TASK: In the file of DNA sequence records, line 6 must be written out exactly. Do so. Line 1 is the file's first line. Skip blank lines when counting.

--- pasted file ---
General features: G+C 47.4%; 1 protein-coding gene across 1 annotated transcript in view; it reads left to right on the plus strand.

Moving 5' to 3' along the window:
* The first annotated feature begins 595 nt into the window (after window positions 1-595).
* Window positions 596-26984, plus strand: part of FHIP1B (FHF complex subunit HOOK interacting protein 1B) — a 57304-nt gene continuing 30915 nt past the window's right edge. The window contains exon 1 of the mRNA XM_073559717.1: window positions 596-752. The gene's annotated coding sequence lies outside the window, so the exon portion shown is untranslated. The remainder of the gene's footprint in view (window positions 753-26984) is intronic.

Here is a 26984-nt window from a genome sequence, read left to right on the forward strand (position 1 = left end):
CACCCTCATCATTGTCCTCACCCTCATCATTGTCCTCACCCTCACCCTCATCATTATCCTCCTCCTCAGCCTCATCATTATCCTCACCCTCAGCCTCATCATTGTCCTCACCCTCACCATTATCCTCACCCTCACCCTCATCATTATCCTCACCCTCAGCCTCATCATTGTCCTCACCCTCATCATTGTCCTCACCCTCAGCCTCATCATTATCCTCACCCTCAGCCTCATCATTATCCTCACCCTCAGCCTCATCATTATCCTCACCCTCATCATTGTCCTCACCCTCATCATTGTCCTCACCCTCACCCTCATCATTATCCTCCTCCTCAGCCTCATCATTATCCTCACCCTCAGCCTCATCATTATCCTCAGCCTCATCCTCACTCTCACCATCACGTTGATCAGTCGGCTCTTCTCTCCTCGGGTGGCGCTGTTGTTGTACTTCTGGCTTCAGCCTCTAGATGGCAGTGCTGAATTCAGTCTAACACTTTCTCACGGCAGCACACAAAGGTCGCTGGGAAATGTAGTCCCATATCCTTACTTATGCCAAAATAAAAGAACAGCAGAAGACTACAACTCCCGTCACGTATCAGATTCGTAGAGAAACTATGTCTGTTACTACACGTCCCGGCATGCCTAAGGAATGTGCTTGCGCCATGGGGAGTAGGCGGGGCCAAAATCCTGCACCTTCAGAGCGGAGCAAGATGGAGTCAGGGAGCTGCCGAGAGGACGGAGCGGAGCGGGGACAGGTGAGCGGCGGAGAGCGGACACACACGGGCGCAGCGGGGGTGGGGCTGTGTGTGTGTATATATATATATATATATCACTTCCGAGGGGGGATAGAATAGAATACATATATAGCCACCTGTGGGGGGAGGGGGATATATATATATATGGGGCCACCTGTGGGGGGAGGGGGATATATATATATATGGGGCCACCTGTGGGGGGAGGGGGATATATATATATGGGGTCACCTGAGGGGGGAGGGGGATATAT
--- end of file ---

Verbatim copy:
CACCCTCATCATTGTCCTCACCCTCATCATTGTCCTCACCCTCACCCTCATCATTATCCTCCTCCTCAGCCTCATCATTATCCTCACCCTCAGCCTCATCATTGTCCTCACCCTCACCATTATCCTCACCCTCACCCTCATCATTATCCTCACCCTCAGCCTCATCATTGTCCTCACCCTCATCATTGTCCTCACCCTCAGCCTCATCATTATCCTCACCCTCAGCCTCATCATTATCCTCACCCTCAGCCTCATCATTATCCTCACCCTCATCATTGTCCTCACCCTCATCATTGTCCTCACCCTCACCCTCATCATTATCCTCCTCCTCAGCCTCATCATTATCCTCACCCTCAGCCTCATCATTATCCTCAGCCTCATCCTCACTCTCACCATCACGTTGATCAGTCGGCTCTTCTCTCCTCGGGTGGCGCTGTTGTTGTACTTCTGGCTTCAGCCTCTAGATGGCAGTGCTGAATTCAGTCTAACACTTTCTCACGGCAGCACACAAAGGTCGCTGGGAAATGTAGTCCCATATCCTTACTTATGCCAAAATAAAAGAACAGCAGAAGACTACAACTCCCGTCACGTATCAGATTCGTAGAGAAACTATGTCTGTTACTACACGTCCCGGCATGCCTAAGGAATGTGCTTGCGCCATGGGGAGTAGGCGGGGCCAAAATCCTGCACCTTCAGAGCGGAGCAAGATGGAGTCAGGGAGCTGCCGAGAGGACGGAGCGGAGCGGGGACAGGTGAGCGGCGGAGAGCGGACACACACGGGCGCAGCGGGGGTGGGGCTGTGTGTGTGTATATATATATATATATATCACTTCCGAGGGGGGATAGAATAGAATACATATATAGCCACCTGTGGGGGGAGGGGGATATATATATATATGGGGCCACCTGTGGGGGGAGGGGGATATATATATATATGGGGCCACCTGTGGGGGGAGGGGGATATATATATATGGGGTCACCTGAGGGGGGAGGGGGATATAT